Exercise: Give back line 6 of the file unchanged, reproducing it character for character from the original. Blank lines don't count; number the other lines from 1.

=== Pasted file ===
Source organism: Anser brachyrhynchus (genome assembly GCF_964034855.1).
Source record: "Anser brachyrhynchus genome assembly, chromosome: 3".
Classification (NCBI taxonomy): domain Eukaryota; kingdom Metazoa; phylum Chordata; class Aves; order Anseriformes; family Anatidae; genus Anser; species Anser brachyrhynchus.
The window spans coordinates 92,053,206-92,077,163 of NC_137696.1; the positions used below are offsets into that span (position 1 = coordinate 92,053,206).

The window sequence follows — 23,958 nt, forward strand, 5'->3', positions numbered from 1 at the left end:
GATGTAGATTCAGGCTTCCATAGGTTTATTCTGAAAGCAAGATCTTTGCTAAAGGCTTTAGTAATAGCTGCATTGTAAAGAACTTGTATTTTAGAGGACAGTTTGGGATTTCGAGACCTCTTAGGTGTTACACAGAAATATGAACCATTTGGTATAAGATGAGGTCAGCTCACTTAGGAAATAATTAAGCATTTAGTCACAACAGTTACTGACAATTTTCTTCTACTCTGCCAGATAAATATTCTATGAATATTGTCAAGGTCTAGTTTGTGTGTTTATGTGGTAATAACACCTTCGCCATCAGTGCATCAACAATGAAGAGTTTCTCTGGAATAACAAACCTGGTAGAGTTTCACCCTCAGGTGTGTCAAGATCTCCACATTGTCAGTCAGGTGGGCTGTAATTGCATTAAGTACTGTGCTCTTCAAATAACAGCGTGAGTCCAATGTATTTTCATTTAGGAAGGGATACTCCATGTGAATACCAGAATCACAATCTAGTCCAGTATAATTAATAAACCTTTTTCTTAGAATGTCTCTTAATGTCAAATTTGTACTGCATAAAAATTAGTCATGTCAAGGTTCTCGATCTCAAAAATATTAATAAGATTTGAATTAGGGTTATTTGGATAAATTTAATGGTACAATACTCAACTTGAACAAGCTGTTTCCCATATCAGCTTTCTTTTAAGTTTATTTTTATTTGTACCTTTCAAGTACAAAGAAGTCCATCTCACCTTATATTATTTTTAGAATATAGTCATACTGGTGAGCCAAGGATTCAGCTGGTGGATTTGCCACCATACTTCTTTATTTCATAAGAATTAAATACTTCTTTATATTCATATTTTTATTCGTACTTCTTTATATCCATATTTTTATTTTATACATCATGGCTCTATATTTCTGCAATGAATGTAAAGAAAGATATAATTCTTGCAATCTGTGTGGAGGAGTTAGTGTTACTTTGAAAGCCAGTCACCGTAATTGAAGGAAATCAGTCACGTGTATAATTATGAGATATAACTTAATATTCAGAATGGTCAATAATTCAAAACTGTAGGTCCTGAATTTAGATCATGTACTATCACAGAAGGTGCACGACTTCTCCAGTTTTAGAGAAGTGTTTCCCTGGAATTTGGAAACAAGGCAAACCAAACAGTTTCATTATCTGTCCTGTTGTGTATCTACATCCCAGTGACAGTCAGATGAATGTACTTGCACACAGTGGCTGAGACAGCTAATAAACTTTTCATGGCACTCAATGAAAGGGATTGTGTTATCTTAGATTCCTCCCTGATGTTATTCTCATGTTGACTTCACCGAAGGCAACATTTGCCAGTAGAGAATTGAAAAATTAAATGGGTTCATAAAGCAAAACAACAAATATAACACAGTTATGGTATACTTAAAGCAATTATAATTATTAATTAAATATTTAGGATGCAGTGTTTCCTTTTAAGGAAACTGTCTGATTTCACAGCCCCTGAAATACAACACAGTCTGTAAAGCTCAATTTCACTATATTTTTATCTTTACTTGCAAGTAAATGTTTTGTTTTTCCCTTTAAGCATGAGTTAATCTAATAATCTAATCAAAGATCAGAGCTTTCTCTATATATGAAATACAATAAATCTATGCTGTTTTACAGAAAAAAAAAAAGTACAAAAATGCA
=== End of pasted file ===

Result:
GATGTAGATTCAGGCTTCCATAGGTTTATTCTGAAAGCAAGATCTTTGCTAAAGGCTTTAGTAATAGCTGCATTGTAAAGAACTTGTATTTTAGAGGACAGTTTGGGATTTCGAGACCTCTTAGGTGTTACACAGAAATATGAACCATTTGGTATAAGATGAGGTCAGCTCACTTAGGAAATAATTAAGCATTTAGTCACAACAGTTACTGACAATTTTCTTCTACTCTGCCAGATAAATATTCTATGAATATTGTCAAGGTCTAGTTTGTGTGTTTATGTGGTAATAACACCTTCGCCATCAGTGCATCAACAATGAAGAGTTTCTCTGGAATAACAAACCTGGTAGAGTTTCACCCTCAGGTGTGTCAAGATCTCCACATTGTCAGTCAGGTGGGCTGTAATTGCATTAAGTACTGTGCTCTTCAAATAACAGCGTGAGTCCAATGTATTTTCATTTAGGAAGGGATACTCCATGTGAATACCAGAATCACAATCTAGTCCAGTATAATTAATAAACCTTTTTCTTAGAATGTCTCTTAATGTCAAATTTGTACTGCATAAAAATTAGTCATGTCAAGGTTCTCGATCTCAAAAATATTAATAAGATTTGAATTAGGGTTATTTGGATAAATTTAATGGTACAATACTCAACTTGAACAAGCTGTTTCCCATATCAGCTTTCTTTTAAGTTTATTTTTATTTGTACCTTTCAAGTACAAAGAAGTCCATCTCACCTTATATTATTTTTAGAATATAGTCATACTGGTGAGCCAAGGATTCAGCTGGTGGATTTGCCACCATACTTCTTTATTTCATAAGAATTAAATACTTCTTTATATTCATATTTTTATTCGTACTTCTTTATATCCATATTTTTATTTTATACATCATGGCTCTATATTTCTGCAATGAATGTAAAGAAAGATATAATTCTTGCAATCTGTGTGGAGGAGTTAGTGTTACTTTGAAAGCCAGTCACCGTAATTGAAGGAAATCAGTCACGTGTATAATTATGAGATATAACTTAATATTCAGAATGGTCAATAATTCAAAACTGTAGGTCCTGAATTTAGATCATGTACTATCACAGAAGGTGCACGACTTCTCCAGTTTTAGAGAAGTGTTTCCCTGGAATTTGGAAACAAGGCAAACCAAACAGTTTCATTATCTGTCCTGTTGTGTATCTACATCCCAGTGACAGTCAGATGAATGTACTTGCACACAGTGGCTGAGACAGCTAATAAACTTTTCATGGCACTCAATGAAAGGGATTGTGTTATCTTAGATTCCTCCCTGATGTTATTCTCATGTTGACTTCACCGAAGGCAACATTTGCCAGTAGAGAATTGAAAAATTAAATGGGTTCATAAAGCAAAACAACAAATATAACACAGTTATGGTATACTTAAAGCAATTATAATTATTAATTAAATATTTAGGATGCAGTGTTTCCTTTTAAGGAAACTGTCTGATTTCACAGCCCCTGAAATACAACACAGTCTGTAAAGCTCAATTTCACTATATTTTTATCTTTACTTGCAAGTAAATGTTTTGTTTTTCCCTTTAAGCATGAGTTAATCTAATAATCTAATCAAAGATCAGAGCTTTCTCTATATATGAAATACAATAAATCTATGCTGTTTTACAGAAAAAAAAAAAGTACAAAAATGCA